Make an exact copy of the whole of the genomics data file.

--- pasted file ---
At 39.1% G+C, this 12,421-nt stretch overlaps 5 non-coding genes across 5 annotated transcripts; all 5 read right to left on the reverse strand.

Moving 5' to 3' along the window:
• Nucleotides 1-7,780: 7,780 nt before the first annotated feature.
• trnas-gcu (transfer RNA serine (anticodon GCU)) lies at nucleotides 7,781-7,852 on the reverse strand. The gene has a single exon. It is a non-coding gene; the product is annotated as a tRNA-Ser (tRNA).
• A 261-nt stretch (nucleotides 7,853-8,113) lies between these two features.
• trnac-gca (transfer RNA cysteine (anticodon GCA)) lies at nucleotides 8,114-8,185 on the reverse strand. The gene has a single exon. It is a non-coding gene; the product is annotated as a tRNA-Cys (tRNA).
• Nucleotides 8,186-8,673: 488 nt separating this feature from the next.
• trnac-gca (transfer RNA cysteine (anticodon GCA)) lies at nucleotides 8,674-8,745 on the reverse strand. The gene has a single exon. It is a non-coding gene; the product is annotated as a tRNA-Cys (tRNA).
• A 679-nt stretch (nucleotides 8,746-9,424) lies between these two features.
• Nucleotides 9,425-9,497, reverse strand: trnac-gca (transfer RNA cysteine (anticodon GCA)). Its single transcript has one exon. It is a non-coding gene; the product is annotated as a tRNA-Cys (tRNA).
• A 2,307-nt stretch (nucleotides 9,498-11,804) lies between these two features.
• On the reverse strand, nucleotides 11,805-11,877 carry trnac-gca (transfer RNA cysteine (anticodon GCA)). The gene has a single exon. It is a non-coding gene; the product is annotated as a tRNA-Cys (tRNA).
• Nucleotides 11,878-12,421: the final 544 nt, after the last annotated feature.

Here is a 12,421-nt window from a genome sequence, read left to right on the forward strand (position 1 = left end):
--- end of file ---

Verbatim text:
At 39.1% G+C, this 12,421-nt stretch overlaps 5 non-coding genes across 5 annotated transcripts; all 5 read right to left on the reverse strand.

Moving 5' to 3' along the window:
• Nucleotides 1-7,780: 7,780 nt before the first annotated feature.
• trnas-gcu (transfer RNA serine (anticodon GCU)) lies at nucleotides 7,781-7,852 on the reverse strand. The gene has a single exon. It is a non-coding gene; the product is annotated as a tRNA-Ser (tRNA).
• A 261-nt stretch (nucleotides 7,853-8,113) lies between these two features.
• trnac-gca (transfer RNA cysteine (anticodon GCA)) lies at nucleotides 8,114-8,185 on the reverse strand. The gene has a single exon. It is a non-coding gene; the product is annotated as a tRNA-Cys (tRNA).
• Nucleotides 8,186-8,673: 488 nt separating this feature from the next.
• trnac-gca (transfer RNA cysteine (anticodon GCA)) lies at nucleotides 8,674-8,745 on the reverse strand. The gene has a single exon. It is a non-coding gene; the product is annotated as a tRNA-Cys (tRNA).
• A 679-nt stretch (nucleotides 8,746-9,424) lies between these two features.
• Nucleotides 9,425-9,497, reverse strand: trnac-gca (transfer RNA cysteine (anticodon GCA)). Its single transcript has one exon. It is a non-coding gene; the product is annotated as a tRNA-Cys (tRNA).
• A 2,307-nt stretch (nucleotides 9,498-11,804) lies between these two features.
• On the reverse strand, nucleotides 11,805-11,877 carry trnac-gca (transfer RNA cysteine (anticodon GCA)). The gene has a single exon. It is a non-coding gene; the product is annotated as a tRNA-Cys (tRNA).
• Nucleotides 11,878-12,421: the final 544 nt, after the last annotated feature.

Here is a 12,421-nt window from a genome sequence, read left to right on the forward strand (position 1 = left end):